It’s that time of year again.  A New Year.  A clean slate. A chance to hit the Reset button and start over.  And yes, a chance to do all the things we meant to do but didn’t get done in the previous year.

It’s the time of New Year’s resolutions, setting intentions and goals, and renewing our belief in our ability to GET THINGS DONE.

But studies show that gym memberships (and attendance) skyrocket and remain fairly steady in the month of January, and shortly thereafter, trail off dramatically.  So why is that?  Because deep down, people are really lazy?  Not dedicated?  Not well-intentioned?  Quitters?  Inherently just plain losers?

A big, fat “NO!” to all of the above.  The reason people often tank in their goals by the second month of the year is that they overshoot and try to do too much at once.

And nowhere is this truer than with creatives, and especially music people.  We all want so badly to succeed.  And succeed NOW!  We also want to please everyone, including ourselves.  So we tend to set a lot of ridiculous, lofty goals with unrealistic constraints.

“I’m gonna write three completely new songs every day for the next 365 days!”

“I’m gonna call 50 publishers/venues/music libraries/fill-in-the-blanks by January 31st!”

“I’m gonna learn to play three new instruments this month!”

“I’m going to work out, eat better, get tons of sleep, be a better spouse/friend/colleague AND record my next album in the next three weeks!”

Can you hear yourself in any of the above?  I certainly can.  But there IS hope, and there IS a way to get a lot more done – and done consistently – than we have in the past.

Besides the obvious thing, which is simply to make our goals far more realistic, the real trick is to change the way we look at time.  Most goals are set with only two elements in mind: a task/accomplishment to be done; and a specific date (and/or other number, e.g., a dollar amount or a number of pounds on the scale).  What most goals don’t include is how we are going to devote our time to achieving the goal.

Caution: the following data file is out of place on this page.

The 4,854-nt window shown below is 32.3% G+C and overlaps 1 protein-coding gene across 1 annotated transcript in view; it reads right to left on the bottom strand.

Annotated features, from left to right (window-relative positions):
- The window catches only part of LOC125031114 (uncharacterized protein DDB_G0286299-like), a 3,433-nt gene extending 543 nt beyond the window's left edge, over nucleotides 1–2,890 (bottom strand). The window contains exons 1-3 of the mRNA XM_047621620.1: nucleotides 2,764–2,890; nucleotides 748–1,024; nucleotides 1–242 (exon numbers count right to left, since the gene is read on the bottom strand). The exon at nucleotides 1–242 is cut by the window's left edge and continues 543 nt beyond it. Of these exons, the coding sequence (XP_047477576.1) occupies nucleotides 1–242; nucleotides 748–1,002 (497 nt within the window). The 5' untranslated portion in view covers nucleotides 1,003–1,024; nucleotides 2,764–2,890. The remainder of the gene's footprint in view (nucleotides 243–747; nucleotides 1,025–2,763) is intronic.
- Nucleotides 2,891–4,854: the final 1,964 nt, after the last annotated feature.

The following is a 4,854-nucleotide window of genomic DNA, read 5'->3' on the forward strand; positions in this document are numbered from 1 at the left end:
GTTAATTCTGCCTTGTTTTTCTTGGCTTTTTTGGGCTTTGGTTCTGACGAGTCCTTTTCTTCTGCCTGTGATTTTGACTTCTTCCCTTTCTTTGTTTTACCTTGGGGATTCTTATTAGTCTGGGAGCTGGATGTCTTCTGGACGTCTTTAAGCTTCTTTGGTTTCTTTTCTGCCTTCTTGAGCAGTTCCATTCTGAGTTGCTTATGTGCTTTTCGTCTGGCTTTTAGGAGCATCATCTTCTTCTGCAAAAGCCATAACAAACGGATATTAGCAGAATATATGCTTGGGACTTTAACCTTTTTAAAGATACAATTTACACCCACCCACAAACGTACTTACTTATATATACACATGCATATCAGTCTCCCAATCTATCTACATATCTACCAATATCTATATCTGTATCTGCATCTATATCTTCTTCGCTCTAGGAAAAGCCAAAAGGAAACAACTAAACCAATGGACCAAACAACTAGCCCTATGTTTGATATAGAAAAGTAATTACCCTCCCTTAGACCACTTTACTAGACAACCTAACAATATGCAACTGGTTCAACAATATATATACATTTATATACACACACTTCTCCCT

Well, there’s a little time-devotion gem that – when we actually use and adhere to it – can be life-changing.  It’s called…

The “Twenty-Minute Time Slice.”

That’s it.  It’s actually quite simple, but very powerful.  The idea behind the Twenty-Minute Time Slice is that, instead of trying to block out enormous swaths of time that we already don’t have available, we instead break the things we want/need to do most into very small segments that we can always find time for, no matter how busy we might be.  And 20 minutes seems to be the “sweet spot” for how long these time slices need to be to become really effective.

Let me give you just one example of the Twenty-Minute Time Slice that has made a huge difference in my life…

I used to tell myself that I never had enough time to exercise.  Or to take a break from working in the studio when I was doing a lot of detail-oriented things that take a lot of intense, sustained concentration (like mixing or mastering).  Or to get outside and get some fresh air.  Or to make sure I got some daily sunshine (I’m one of those people who gets really wiggy when I haven’t been exposed to natural sunlight for a while, especially during the winter months).

Well, one day, I decided to give the Twenty-Minute Time Slice idea a try.  I got up from my studio chair, walked outside and up the driveway, and took a 20-minute walk.  No more, no less.  20 minutes at a moderate walking pace in my hilly neighborhood equals about 1 mile (1.6 km).  So, in those 20 minutes, I not only walked a mile and exercised, but I also got a break from work, spent time in the fresh air outdoors, and got some daylight to boot!

Ironically, when I got back from my walk and sat back down in my studio chair to continue working, I actually did better at my work because I had given my brain a chance to rest and reboot, and I felt super-refreshed.